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  • Melissa Holme

Hemp Seed Meal in Animal Feed One Step Closer to Federal Approval

Updated: Feb 12

The Hemp Feed Coalition (HFC) has announced a "landmark achievement with the tentative approval of hemp seed meal for laying hens" through AAFCO definition approval. Hemp seed meal is the byproduct of pressing hemp seed for oil, with similar nutritional profiles as soy or canola meal. The proposed definition is as follows:

New Tentative Definition T71.5 Hemp Seed Meal, Mechanical Extracted is the product obtained by grinding or milling the cake, which remains after most of the oil is removed from the seeds of Cannabis sativa L. by a mechanical extraction process. The ingredient must be labeled with guarantees for minimum crude protein and maximum crude fat on an as-fed basis. The meal shall contain no more than 20 ppm of total cannabidiol (Total CBD = CBD + (CBDA x 0.877)) and no more than 2 ppm of total tetrahydrocannabinol (Total THC = delta-9-THC + (THCA x 0.877)). It is used in diets of laying hens as a source of protein and fat at an inclusion of no more than 20% of the diet.

In previous years, the Association of American Feed Control Officials (AAFCO) has declined to allow hemp and hemp products in animal feed or pet food in the U.S. AAFCO is an organization comprised of various government agencies to "recognize animal feed ingredients." In short, no new ingredients may be added to animal feed without the approval of AAFCO. AAFCO publishes approved ingredients in its Official Publication, a "comprehensive list of ingredients defined for animal food use." Ingredient definitions may be listed in the AAFCO Official Publication if AAFCO officially defines the ingredient. The adoption into a definition is a rigorous process, as demonstrated below:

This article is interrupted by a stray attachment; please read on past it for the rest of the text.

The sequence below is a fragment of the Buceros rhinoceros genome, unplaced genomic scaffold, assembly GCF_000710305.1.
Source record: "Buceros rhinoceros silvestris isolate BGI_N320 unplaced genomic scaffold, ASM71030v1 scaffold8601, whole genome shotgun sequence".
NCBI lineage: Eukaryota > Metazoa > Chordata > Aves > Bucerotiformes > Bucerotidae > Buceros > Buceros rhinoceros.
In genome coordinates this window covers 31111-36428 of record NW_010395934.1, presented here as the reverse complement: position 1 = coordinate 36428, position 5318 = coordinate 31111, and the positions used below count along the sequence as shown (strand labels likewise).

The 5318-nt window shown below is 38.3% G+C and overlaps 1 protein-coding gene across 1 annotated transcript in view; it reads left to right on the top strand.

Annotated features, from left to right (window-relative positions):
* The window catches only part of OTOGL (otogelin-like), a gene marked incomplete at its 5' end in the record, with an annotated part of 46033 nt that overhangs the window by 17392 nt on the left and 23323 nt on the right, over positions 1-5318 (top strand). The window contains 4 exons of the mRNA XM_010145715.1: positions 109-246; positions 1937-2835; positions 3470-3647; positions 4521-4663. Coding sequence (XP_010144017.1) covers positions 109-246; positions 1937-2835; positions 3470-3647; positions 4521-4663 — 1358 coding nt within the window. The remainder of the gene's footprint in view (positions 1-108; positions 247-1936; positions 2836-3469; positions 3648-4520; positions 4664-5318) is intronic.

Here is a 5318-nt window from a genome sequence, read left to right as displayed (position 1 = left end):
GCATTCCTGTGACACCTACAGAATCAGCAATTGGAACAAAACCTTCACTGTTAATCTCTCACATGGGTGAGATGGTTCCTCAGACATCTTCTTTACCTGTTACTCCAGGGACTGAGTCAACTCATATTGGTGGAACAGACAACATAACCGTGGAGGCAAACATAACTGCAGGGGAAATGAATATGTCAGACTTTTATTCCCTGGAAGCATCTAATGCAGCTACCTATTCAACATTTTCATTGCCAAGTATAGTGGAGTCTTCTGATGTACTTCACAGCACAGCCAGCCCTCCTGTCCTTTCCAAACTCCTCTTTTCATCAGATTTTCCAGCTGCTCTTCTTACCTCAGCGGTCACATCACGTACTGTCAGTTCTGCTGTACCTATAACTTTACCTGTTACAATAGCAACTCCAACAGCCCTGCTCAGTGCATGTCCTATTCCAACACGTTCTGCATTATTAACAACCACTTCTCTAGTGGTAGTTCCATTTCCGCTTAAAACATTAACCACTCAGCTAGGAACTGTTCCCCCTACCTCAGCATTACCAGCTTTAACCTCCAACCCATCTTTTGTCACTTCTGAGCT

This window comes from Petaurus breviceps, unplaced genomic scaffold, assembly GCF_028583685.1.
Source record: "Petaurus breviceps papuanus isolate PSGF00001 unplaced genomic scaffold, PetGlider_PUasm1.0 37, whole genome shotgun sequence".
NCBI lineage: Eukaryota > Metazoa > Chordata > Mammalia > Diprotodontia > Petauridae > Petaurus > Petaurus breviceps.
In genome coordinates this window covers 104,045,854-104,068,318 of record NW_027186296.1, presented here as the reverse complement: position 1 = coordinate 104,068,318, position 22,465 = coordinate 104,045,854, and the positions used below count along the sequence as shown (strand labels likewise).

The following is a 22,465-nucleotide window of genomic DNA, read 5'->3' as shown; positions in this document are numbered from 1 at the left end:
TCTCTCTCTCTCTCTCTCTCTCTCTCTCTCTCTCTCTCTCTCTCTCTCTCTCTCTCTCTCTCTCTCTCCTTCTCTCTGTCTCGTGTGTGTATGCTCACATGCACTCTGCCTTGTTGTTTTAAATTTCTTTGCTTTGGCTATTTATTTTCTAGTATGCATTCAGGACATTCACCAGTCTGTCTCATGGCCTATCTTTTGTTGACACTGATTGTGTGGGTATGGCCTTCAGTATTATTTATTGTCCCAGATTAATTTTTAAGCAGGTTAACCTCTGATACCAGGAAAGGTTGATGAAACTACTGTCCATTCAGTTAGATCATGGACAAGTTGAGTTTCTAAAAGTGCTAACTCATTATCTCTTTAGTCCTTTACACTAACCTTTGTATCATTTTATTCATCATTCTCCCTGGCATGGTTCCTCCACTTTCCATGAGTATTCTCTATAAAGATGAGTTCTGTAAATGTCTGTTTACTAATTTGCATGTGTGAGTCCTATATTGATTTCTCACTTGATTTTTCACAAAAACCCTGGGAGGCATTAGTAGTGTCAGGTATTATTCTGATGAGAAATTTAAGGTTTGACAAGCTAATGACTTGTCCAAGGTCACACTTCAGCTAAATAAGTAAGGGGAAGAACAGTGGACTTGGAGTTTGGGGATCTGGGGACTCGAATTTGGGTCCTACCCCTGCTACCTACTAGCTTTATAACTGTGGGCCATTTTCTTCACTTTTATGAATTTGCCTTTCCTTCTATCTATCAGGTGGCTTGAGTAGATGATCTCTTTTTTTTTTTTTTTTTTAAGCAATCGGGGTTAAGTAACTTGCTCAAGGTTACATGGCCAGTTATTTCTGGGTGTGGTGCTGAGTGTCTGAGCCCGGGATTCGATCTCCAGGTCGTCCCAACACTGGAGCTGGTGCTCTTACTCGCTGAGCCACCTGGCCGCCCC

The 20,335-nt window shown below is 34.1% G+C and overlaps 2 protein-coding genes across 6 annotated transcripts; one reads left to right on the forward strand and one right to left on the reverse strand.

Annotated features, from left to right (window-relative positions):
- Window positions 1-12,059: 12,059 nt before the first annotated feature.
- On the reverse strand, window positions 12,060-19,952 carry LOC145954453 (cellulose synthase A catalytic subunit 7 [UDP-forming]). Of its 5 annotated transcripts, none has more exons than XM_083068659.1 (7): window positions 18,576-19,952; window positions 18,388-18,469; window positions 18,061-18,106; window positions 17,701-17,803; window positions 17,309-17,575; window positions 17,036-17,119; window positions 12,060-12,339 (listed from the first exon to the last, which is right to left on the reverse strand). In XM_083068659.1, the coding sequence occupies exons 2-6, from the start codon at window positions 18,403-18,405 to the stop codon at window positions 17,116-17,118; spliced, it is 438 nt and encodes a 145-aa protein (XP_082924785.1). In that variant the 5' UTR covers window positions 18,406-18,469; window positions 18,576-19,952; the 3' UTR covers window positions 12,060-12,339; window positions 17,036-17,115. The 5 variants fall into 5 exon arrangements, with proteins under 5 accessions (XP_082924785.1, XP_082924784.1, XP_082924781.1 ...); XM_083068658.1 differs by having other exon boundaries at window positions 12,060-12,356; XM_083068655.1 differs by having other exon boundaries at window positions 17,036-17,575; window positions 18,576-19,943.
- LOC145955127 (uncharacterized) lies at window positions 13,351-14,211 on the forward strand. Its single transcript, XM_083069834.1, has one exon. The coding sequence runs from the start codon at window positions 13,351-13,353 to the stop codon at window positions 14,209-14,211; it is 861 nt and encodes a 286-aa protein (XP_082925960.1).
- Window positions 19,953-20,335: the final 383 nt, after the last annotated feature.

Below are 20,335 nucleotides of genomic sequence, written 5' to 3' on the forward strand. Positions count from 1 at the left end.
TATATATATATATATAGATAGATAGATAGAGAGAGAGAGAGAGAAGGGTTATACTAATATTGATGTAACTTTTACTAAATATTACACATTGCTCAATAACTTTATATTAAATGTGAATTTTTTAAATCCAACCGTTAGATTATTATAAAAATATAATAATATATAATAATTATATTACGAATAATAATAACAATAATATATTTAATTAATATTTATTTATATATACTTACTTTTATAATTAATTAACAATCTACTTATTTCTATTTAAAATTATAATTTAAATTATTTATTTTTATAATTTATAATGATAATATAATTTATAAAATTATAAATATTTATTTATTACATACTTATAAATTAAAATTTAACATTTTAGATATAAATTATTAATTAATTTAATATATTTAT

As part of the process, the FDA-CVM has validated the safety of hemp seed meal for laying hens, finding "any potential cannabinoid contaminants did not transfer over to human food products." The evaluation also included findings that hemp seed meal is a "safe and viable protein and fat source" for laying hens. The next step in the process will be a required final approval from AAFCO's Board and members; if approved, the definition will be adopted into the Official Publication in 2024. An AAFCO adopted definition for hemp in animal feed will mark a major milestone in the hemp industry;

“Hemp’s integration into animal feed is a catalyst for agricultural advancement. It’s an opportunity for farmers to diversify with lower risk for supply chains to become more sustainable, and for the entire agricultural community to reap the benefits of this versatile crop.” – Andrew Bish, President of HFC and COO of Bish Enterprises, a company rooted in agricultural innovation.

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